whether each patron is eligible to earn comps, which may be stored in the Patron database 318.
The following table lists examples of variables that the Patron Targeting rule set rules use to
evaluate conditions, and the actions that any of these rules may take if the conditions are true.
| Variables || Potential Actions |
|Patron X's Hold Percentage (a value that indicates a patron's hold based on the patron's play history) |
Patron Account (new to property or brand)
Patron Mail Code
Day of Week / Time of Day / Date
Patron in Target List (filename)
|Set Patron X to be eligible |
|Set Patron X to be not eligible |
These variables are patron-specific and, in one embodiment, are stored in and retrievable from
the Patron database 318. An example of a Patron Targeting rule for only allowing patrons to
earn comps if their hold percentage is above a predetermined value is: "If
[Patron X's Hold
Percentage > Y], then
[set Patron X to be eligible]."
The Patron Targeting rule set advantageously allows the enterprise to specifically
target patrons for each promotion. As can be appreciated, the rule set allows the enterprise to
specify a set of conditions or attributes that define which patrons can participate in a particular
promotion. In one embodiment, the enterprise specifically identifies patrons that may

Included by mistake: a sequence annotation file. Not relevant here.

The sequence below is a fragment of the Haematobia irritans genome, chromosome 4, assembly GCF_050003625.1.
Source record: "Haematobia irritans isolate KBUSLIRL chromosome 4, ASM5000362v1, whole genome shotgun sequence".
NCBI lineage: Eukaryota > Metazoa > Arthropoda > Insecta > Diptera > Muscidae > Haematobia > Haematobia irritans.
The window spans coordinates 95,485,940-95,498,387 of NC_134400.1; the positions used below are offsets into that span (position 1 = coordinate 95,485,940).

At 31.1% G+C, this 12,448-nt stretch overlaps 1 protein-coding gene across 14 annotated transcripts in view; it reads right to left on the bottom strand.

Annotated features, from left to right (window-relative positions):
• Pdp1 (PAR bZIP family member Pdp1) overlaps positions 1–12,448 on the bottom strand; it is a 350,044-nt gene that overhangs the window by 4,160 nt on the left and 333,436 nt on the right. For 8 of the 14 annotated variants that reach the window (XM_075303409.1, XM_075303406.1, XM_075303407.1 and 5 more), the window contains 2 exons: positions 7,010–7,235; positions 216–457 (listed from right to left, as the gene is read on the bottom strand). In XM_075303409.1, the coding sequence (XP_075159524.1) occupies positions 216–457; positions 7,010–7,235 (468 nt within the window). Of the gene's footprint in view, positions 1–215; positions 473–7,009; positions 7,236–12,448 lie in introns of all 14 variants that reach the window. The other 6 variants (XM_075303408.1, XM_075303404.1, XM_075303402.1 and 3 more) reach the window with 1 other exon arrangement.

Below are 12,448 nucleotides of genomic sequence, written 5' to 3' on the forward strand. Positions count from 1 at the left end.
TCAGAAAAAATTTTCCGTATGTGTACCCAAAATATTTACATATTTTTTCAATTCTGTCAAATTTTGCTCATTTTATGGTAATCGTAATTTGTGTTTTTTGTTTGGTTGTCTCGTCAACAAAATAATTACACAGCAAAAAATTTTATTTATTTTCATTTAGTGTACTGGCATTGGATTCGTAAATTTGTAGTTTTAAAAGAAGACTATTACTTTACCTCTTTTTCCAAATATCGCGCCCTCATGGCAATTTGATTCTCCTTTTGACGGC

participate in a promotion by placing those individuals in a target list. The target list is
preferably a data file stored within or accessible to the comp management system. This target
list allows enterprise personnel to use of any external patron targeting mechanism (such as data
mining) to construct a list of patrons to be eligible for a particular promotion. As shown in the
table above, a Patron Targeting rule can be based on whether a patron is included in the target
list. This gives the enterprise a very high level of control to target patrons with a promotion, in
addition to generalized rules for patron targeting.
The Comp generation rule set enables the system to generate comps for a patron in a
promotion based on the patron's activity while the promotion is pending. The following table
lists examples of variables that the Comp generation rule set rules use to evaluate conditions,